How to Treat Stomach Flu Virus (Gastroenteritis) Symptoms
People often mistakenly believe that the flu we get vaccinated for is the same virus that causes the stomach flu, but a stomach virus isn't really a flu at all. It's called gastroenteritis, which is an inflammation of the gastrointestinal tract, and can be caused by a variety of different viruses (like norovirus or rotavirus). We all know the dreaded flu symptoms - sudden onset of vomiting, diarrhea and stomach cramps; and if you've had it, you know how miserable and helpless it can make you feel.
How to treat vomiting with stomach flu
If nothing stays down, not even a sip of water, it is best to let the worst of the vomiting pass without trying to hydrate. This should only last a few hours. If you get to 12 hours and still cannot drink without vomiting, seek medical attention (for children, it's only 8 hours).
If you reach a point where vomiting hasn't completely ceased, but you can keep small amounts of water down, just keep drinking small amounts throughout the day. Once vomiting stops, it's okay to try reintroducing food - slowly, and in small amounts.
What to eat with the stomach flu
The most commonly recommended diet for when you are able to keep food down again is the "B.R.A.T. diet." These are the four most easily digested foods that won't exacerbate the intestinal inflammation associated with gastroenteritis:
- B - bananas
- R - rice
- A - applesauce
- T - toast
If you can't or prefer not to eat these things, there are plenty of other options for stomach ache foods:
- Saltine crackers
- Oatmeal or Cream of Wheat
- spinach or zucchini
Things to avoid:
- Protein - it's hard to digest, and when your gut is inflamed, eating meat, eggs or legumes will only further irritate your bowel.
- Sugar/sweetened beverages - sugar will only make diarrhea worse, so avoid candy, fruit juice and sodas (yes, even 7-Up).
Serious risks of the stomach flu
There are a couple of dangers to watch out for when fighting the stomach flu, as they can lead to hospitalization, or even death.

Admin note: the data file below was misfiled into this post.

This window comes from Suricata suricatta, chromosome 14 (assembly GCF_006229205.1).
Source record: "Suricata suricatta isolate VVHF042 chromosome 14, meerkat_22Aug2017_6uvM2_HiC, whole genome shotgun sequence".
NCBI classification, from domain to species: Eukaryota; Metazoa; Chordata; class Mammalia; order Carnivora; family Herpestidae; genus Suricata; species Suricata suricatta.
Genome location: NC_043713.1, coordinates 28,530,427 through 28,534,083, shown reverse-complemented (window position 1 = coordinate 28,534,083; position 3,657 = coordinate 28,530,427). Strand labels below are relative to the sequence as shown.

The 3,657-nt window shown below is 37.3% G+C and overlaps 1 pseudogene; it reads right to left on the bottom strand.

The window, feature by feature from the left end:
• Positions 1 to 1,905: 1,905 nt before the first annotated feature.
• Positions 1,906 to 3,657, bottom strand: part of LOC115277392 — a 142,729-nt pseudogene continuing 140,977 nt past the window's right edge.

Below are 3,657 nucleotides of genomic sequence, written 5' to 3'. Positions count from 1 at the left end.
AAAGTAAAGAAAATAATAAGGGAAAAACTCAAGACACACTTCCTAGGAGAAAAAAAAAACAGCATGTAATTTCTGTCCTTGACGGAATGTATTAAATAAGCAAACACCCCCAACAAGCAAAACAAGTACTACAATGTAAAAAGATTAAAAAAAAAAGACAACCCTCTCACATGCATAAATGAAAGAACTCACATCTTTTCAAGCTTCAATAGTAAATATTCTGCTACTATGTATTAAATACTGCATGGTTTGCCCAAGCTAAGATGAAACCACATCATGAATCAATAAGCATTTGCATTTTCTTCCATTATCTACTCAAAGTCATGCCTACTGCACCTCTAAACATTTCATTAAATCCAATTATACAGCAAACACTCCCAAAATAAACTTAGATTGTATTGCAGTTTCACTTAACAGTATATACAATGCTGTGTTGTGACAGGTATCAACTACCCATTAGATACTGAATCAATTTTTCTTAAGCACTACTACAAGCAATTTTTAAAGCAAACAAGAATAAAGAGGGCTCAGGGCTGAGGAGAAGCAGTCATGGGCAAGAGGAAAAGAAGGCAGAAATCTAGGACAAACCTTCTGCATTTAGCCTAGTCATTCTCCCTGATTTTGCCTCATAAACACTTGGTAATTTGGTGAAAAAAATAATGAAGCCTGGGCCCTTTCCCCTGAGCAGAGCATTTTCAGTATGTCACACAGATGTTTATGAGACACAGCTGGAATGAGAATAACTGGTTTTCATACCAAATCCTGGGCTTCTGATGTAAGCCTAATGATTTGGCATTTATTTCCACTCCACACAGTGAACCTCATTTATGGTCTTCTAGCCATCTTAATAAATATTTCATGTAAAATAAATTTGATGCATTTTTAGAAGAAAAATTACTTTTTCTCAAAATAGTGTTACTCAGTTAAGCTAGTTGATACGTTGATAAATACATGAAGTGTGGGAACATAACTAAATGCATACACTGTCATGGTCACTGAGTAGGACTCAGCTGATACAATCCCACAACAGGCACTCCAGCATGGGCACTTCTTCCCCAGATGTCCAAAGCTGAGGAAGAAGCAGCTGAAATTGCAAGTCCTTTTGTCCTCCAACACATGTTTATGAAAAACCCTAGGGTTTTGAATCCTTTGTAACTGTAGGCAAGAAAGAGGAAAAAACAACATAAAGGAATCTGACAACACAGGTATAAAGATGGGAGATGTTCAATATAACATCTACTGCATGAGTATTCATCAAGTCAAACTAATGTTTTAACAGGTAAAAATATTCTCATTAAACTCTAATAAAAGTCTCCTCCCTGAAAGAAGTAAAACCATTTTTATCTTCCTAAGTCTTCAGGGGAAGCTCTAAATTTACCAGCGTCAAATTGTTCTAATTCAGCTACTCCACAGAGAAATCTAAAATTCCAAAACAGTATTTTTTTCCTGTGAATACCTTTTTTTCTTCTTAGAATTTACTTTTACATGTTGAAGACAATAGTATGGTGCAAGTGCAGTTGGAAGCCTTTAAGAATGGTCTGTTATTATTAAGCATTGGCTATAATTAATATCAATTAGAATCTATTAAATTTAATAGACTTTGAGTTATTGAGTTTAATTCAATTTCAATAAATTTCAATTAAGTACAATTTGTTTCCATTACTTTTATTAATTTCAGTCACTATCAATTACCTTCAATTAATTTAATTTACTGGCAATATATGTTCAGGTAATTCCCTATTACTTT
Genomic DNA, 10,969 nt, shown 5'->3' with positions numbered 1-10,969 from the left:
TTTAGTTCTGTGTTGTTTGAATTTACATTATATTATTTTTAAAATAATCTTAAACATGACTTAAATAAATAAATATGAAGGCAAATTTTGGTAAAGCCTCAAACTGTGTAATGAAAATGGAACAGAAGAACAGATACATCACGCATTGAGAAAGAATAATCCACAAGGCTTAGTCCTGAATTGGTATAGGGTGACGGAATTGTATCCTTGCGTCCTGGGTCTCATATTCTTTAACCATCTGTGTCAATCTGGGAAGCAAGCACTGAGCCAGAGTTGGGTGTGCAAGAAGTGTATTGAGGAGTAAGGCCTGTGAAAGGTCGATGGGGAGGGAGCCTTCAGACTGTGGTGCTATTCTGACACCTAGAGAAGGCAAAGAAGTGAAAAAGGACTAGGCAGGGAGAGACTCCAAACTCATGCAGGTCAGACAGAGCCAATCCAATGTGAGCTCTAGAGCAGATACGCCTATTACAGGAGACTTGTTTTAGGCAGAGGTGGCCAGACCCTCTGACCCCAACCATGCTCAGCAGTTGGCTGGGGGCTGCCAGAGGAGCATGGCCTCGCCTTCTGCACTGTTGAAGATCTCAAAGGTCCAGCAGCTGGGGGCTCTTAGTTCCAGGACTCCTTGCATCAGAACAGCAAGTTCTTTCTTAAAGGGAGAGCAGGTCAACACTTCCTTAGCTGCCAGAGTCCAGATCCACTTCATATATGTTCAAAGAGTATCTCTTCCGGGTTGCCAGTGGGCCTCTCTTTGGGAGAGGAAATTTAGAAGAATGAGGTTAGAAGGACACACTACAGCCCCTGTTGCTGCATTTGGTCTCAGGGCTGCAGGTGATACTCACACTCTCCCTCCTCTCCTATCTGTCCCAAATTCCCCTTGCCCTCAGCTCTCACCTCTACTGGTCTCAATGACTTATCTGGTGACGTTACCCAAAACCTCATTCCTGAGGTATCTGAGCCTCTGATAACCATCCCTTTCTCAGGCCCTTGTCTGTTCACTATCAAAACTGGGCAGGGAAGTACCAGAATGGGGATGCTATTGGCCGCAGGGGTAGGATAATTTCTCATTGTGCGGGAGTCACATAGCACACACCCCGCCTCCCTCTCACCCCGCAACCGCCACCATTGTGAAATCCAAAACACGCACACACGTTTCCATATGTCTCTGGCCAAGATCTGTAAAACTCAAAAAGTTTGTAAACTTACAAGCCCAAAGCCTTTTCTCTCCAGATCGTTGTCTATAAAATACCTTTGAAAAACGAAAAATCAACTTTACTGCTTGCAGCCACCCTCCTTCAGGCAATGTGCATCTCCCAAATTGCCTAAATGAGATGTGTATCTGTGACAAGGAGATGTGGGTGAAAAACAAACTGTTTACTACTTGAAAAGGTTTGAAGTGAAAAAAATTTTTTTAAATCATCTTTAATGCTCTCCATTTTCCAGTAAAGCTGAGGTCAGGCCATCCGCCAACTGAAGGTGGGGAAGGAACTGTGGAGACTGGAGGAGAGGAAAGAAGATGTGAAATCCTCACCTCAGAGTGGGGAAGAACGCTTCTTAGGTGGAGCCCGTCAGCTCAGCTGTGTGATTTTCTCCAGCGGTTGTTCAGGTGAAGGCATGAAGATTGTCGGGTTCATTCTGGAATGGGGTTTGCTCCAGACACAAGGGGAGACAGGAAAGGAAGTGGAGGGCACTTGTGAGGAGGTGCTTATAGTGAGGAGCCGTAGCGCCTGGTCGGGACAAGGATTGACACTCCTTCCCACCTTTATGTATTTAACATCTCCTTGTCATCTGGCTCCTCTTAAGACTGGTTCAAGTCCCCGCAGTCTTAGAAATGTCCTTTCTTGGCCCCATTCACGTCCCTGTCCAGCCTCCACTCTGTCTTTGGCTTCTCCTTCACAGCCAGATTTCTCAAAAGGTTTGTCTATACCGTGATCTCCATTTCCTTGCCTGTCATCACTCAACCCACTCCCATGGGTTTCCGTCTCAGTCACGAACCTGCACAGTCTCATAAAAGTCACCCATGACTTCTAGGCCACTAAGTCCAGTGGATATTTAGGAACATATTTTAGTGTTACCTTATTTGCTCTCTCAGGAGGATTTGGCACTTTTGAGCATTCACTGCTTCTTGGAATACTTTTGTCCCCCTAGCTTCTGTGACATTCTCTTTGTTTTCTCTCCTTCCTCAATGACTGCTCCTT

Dehydration - this is the most common complication of the stomach flu, and can easily land you in the hospital. Symptoms of dehydration are:
- dry mouth and eyes, swollen tongue
- weakness, fatigue
- confusion, lightheadedness or fainting
- rapid heart rate
- inability to sweat
- decreased urine output (and urine will be dark yellow)
Water intoxication - also referred to as water poisoning, this condition is caused by drinking too much water. Water intoxication can lead to disorientation, seizures, coma and death. It sounds silly, because logic would tell you that if you have diarrhea and vomiting, you should drink as much water as possible to prevent dehydration. However, water alone cannot replace the sodium lost while purging. It is best to drink sports drinks, like Gatorade (I water it down); or another electrolyte-replacing drink, such as SmartWater. If you don't have access to either of these, adding a little salt to a glass of water will work, too.
Prevent the spread of flu
While stomach flu is generally a 24-48 hour bug, it is incredibly contagious; and the virus can live on surfaces for a number of days after being touched by an infected person. It is very important to use proper hand washing and to disinfect anything that a person with the stomach flu has touched.
© 2013 Kat McAdams